A new genetic disorder has been identified and added to the DSM. On the surface, it sounds pretty nice.
It’s called Williams Syndrome and mimics the side-effects of ecstasy or MDMA.
Those with Williams Syndrome have no problem opening up – to the point of making strangers feel awkward and often putting themselves in precarious situations. The disorder affects one in 10,000 people. It evokes feelings of kinship and bonding with virtually everyone they encounter, making them appear like your friend’s sloshed wife at the Christmas party. A sufferer might hug strangers walking down the street or invite the gas station attendant over for dinner.
“What’s wrong with that?” You may be thinking. “We need more love and openness in the world.”
And you aren’t wrong until you consider what kind of circumstances such behavior could potentially put you in.
Parents who have children that suffer from this disorder fear that this seemingly innocent behavior could actually make their kids vulnerable to exploitation, being made fun of, or worse, sexually assaulted.
When asked to describe what living with such constant feelings of euphoria is like, one young man with Williams explained: “It’s like a party!”
Which is a fairly accurate description, even lending the condition to be nicknamed “the cocktail party syndrome” because of its tendency to make people extremely outgoing and friendly.
This disorder was identified first in the 1950’s, when scientists identified 26 missing genes that were responsible for causing Williams disorder. Some researchers hoped it would lead to a better understanding of the genetic roots of human behavior, particularly our biological need to physically and emotionally bond with others. While no conclusive data or parallel correlations were established, the condition continued to be observed and studied.
In 2009, a team of researchers discovered that one gene, in particular, might explain why people with Williams formed unsubstantiated bonds and interest with everyone around them.
The gene, called GTF2I, plays an integral part in regulating the brain’s production of oxytocin – a hormone most commonly associated with mother-infant bonding and partner-bonding – post-coital. In layman’s terms, It’s referred to as the “love hormone” and the “trust hormone.”
One of its functions is to relax the amygdala, the place in the brain where fight or flight is processed. Essentially, oxytocin allows the amygdala to “let its guard down” which creates feelings of inhibition. Ordinarily, oxytocin released by the pituitary gland in controlled and strategically-timed. However, for people missing a copy of the GTF2I gene, the trickle becomes more like a broken dam and the floodgates are open all the time.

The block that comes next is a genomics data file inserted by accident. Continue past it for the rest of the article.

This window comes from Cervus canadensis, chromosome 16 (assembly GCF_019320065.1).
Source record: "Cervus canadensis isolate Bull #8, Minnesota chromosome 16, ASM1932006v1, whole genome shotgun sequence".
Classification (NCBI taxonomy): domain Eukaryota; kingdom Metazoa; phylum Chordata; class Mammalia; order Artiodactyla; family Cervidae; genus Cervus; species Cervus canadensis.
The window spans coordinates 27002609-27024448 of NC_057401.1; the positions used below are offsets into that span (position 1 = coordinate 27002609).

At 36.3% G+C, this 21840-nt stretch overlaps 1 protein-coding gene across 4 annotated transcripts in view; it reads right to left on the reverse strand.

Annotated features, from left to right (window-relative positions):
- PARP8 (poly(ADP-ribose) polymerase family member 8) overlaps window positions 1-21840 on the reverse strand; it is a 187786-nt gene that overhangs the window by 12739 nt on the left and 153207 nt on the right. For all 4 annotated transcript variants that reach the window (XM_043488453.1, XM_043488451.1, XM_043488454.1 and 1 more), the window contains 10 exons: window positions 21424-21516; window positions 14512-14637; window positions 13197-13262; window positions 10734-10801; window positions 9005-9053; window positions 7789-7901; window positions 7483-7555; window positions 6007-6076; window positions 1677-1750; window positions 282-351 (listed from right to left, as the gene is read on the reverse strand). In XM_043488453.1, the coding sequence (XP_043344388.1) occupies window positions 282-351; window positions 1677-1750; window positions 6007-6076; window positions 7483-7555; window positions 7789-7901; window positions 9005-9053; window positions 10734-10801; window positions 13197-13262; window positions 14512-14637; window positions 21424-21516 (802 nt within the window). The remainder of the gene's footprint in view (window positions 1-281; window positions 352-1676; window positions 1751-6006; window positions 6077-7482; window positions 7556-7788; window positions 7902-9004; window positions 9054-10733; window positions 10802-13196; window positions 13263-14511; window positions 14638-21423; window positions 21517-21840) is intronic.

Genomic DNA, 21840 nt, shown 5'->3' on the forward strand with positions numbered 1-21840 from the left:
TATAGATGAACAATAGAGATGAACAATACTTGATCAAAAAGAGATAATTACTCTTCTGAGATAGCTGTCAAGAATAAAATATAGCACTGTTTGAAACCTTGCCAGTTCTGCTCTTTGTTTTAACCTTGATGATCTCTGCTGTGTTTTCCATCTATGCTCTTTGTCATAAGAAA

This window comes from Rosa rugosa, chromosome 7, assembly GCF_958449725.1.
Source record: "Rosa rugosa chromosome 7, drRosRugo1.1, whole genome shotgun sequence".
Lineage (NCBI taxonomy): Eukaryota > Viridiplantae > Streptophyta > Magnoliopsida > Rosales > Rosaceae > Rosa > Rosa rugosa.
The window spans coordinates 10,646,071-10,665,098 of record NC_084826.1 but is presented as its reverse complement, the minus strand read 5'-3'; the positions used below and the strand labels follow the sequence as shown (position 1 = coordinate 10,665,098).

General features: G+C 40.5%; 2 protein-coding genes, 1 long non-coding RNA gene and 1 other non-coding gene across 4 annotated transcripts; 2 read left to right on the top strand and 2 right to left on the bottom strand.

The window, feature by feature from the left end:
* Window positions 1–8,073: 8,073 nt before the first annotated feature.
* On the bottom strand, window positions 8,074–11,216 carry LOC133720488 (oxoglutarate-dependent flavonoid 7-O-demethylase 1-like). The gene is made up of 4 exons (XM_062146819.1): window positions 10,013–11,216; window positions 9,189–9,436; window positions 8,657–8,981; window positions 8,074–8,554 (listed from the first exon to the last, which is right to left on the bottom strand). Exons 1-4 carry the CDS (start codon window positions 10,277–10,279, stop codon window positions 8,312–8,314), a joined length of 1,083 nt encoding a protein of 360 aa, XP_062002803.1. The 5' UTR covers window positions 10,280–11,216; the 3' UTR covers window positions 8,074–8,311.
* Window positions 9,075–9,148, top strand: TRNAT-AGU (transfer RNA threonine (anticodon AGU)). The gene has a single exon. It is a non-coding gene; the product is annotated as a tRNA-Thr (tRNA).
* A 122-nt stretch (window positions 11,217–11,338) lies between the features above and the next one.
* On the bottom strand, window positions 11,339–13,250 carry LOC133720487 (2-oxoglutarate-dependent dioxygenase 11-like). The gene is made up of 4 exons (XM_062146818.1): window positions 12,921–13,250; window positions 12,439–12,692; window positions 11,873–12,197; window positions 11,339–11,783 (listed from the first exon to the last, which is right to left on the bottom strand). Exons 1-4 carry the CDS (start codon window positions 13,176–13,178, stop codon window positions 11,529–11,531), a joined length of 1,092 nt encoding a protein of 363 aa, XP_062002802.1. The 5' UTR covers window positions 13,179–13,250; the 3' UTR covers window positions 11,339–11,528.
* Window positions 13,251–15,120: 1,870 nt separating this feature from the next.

As it turns out, there’s another way to open the oxytocin floodgates, short of removing the GTF2I gene: taking MDMA (or ecstasy). It has a similar effect on the brain. Taking the drug fosters feelings of connection and intimacy, and was originally used as a popular tool in the 70’s to facilitate couples therapy and to help patients cope with severe trauma or PTSD.
Aside from mimicking oxytocin, MDMA also increases production of serotonin, which helps explain the drug’s mood-boosting effects and its ability to heighten feelings of awareness and alertness.
Evidence in favor of oxytocin’s role in the overall effects of MDMA explains why Williams disease and the popular party drug emulate one another – a theory tested and confirmed in lab rats.
Researchers removed the rat equivalent of the GTF2I gene in mice and found it resulted in similarly cuddly and social inhibitions. Instead of scurrying into corners to avoid detection by predators, (as rodents usually do) these rats sauntered out into the open as if looking for a party.
When a new mouse was introduced to the group, the altered rats were quick to bond, showing no protective or cautious behavior.
While having Williams may seem like a wonderful way to live your life, the problem occurs when a lack of ability to perceive threats of danger doesn’t prevent that person from interacting with those he or she probably shouldn’t. With a repressed sense of fear or alertness, those with Williams disorder can find themselves in scary situations. They also struggle with the concept that different types of relationships entail different levels of intimacy. In their world, everyone is treated as a close friend which can be off-putting/borderline scary for unknowing recipients.
Perhaps, one day, geneticists will find a way to mimic the DNA or develop a hormone that allows those suffering from Williams disorder to live normal lives.
That is, if they want to.